Southbound Grain Train After Crossing Arkansas River
Pushers on Same Train











This is a southbound grain train leaving the bridge late one Friday afternoon.  In the foreground is a partially harvested wheat field.  To the right of the image stood several hundred yards of unharvested wheat and a combine that had, apparently, gotten stuck in the mud.  It sat there forlornly with the wheat while I took this photograph.  I assume that the ground eventually dried out, and the combine did the rest of its work.  But when I was there, everything was a mess -- except the railroad.
This southbound manifest is coming off the Arkansas River bridge shortly after sunrise.  You cannot see it through the shadows, but the photographer is standing in a muddy, fallow field that had grown wheat in previous years.  In the year of our Lord 2015, there was too much mud to plant, and too much to harvest.  I drove my Jeep into the field, uncertain if I would be able to escape, but my worries were misplaced.  Jeep technology came through once again.  And, no, this blog is not paid for by Jeep.  I just like my vehicle.

Dale and I also spent a fair amount of time chasing FarmRail trains in the rain.  FarmRail runs a portion of the old Rock Island east/west line in western Oklahoma, as well as an old Frisco branch line from Clinton to Enid.  Almost all of our images were taken under overcast skies as dark as the intestines of an elephant.  Dale took several shots in the rain.  I draw the line at exposing my ancient film cameras to moisture, although I am more than willing to explore photo locations on wet days.  Below are two images of the same train -- a freight running from Enid to Clinton.  Most of our shots of this train were taken underneath black clouds, but a bit of sun broke through as the train approached Clinton.  

As you will note, this particular train was running shiny new CIT Rail "leaser" units.  We were a little disappointed at the lack of FarmRail power, but the train did look nice.  If you want to see a bunch of photos of true FarmRail power under atrocious lighting conditions, contact Dale.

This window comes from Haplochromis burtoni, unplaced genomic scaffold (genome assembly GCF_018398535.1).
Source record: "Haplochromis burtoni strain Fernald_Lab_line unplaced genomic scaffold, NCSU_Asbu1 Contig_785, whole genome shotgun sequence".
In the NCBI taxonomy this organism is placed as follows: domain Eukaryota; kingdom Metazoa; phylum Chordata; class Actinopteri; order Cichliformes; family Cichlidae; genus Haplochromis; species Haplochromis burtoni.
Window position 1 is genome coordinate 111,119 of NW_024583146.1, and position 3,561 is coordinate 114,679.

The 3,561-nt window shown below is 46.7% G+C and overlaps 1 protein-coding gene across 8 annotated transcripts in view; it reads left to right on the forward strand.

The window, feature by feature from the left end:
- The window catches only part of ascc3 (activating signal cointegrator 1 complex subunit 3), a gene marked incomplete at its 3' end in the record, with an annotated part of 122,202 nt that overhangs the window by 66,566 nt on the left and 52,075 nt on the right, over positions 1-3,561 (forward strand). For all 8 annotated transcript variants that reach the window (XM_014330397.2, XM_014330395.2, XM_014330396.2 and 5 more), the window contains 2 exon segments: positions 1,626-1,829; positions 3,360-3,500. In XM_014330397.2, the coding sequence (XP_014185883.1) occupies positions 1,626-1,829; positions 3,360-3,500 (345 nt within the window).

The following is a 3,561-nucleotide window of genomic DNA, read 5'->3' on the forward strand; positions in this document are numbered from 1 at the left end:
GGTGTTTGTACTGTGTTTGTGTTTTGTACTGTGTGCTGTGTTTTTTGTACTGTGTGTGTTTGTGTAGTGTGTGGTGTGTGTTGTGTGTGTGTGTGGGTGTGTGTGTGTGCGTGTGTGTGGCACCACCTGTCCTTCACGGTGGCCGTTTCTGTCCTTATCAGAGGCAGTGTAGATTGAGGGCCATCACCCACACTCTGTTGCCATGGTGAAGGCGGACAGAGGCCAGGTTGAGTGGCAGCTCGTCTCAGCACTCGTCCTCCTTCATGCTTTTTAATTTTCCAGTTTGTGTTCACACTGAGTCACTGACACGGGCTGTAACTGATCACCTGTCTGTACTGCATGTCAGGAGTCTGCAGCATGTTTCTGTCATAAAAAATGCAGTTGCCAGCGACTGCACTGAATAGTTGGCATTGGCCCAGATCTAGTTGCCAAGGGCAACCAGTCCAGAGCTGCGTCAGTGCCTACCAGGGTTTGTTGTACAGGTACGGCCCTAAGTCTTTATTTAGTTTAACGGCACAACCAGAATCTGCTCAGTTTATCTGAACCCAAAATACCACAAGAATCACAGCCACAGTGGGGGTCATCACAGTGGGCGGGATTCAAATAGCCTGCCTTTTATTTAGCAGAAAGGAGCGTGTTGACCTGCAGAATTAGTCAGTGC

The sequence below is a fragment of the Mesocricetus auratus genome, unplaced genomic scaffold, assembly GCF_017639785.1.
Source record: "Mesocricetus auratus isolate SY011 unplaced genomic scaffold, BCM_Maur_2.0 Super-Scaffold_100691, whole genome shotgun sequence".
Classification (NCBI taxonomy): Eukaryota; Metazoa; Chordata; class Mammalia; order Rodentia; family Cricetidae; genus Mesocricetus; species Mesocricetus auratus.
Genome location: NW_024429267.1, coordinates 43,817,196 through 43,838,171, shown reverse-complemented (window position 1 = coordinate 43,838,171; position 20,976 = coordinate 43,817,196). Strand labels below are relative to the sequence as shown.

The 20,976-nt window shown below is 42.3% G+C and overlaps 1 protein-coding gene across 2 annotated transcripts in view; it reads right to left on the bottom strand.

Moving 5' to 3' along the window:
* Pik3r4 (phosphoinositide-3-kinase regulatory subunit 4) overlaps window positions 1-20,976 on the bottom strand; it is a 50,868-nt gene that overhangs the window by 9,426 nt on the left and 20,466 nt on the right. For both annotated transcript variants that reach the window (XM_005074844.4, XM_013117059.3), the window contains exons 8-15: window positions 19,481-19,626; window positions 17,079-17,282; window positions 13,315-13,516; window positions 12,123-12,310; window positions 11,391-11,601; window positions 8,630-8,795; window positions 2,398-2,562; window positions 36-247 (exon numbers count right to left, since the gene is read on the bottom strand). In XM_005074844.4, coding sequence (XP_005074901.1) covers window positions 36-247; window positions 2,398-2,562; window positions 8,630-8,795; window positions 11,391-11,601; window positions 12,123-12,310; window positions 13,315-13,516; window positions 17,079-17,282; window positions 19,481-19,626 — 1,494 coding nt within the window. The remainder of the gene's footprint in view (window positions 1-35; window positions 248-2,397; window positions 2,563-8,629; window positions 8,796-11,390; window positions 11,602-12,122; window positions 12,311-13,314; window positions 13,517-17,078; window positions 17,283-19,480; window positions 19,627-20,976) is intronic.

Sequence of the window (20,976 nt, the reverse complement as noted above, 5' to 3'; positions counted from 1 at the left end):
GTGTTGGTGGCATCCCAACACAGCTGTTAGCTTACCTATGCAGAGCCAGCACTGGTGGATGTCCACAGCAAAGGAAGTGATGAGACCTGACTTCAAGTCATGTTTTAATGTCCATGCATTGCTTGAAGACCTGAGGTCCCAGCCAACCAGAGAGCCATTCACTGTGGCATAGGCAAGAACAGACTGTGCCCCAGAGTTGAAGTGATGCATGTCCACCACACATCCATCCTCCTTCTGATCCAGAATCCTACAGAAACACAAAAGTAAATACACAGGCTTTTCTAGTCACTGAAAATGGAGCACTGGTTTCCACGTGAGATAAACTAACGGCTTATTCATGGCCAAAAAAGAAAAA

FarmRail Northeast of Clinton
Same Train
While were were in southeastern Oklahoma, Dale, Mighty Dog and I stumbled on a little known operation of the Kansas and Oklahoma Railroad -- a former KCS branch line from Heavener, Oklahoma, to Waldron, Arkansas.  We had no information about this line at all -- no idea if trains were running or not.  We did not even know what railroad owned the line, but on a whim we decided to follow the tracks east out of Heavener.  

Must to our surprise, before we reached the Arkansas border, we discovered an eastbound freight.  The conductor of the train was following the movement in a pick-up.  He would drive ahead to each grade crossing, then wait for the manifest (moving about 10 mph) to catch up.  Dale and I took a number of shots, then headed back to Heavener.  This was probably the most pleasant surprise of the trip.
Eastbound Kansas and Oklahoma Freight Approaching Oklahoma/Arkansas Border
Same Train Near Bates, Arkansas
Same Train Approaching Waldron, Arkansas

Our final goal of the trip was to capture a shot of the Austin, Todd and Ladd Railroad -- named for the grandsons of the owner of the company.  This is a true short line covering about 40 miles in west central Oklahoma, running from El Reno (and a connection with the old Rock Island yard, now the UP) west to Geary, then north to Watonga.  About the only time you will see any traffic on this line is during wheat harvest in June.  We were fortunate enough to catch a train just west of Calumet -- three engines and one car dead on the mainline.  I don't know how long the train had been there, and I don't know how long it remained.  When we drove through in the morning, the sky was overcast after a heavy rain.  But when we came back late in the afternoon, the skies had cleared, and I took the following image.

Austin, Todd and Ladd
So 2015 was a very wet year.  As I mentioned above, when I started this post, it was raining.  I said to myself, "I wish it would stop raining."  Shortly thereafter, it started sleeting.  There are now about three inches of sleet on the ground.  Be careful what you wish for.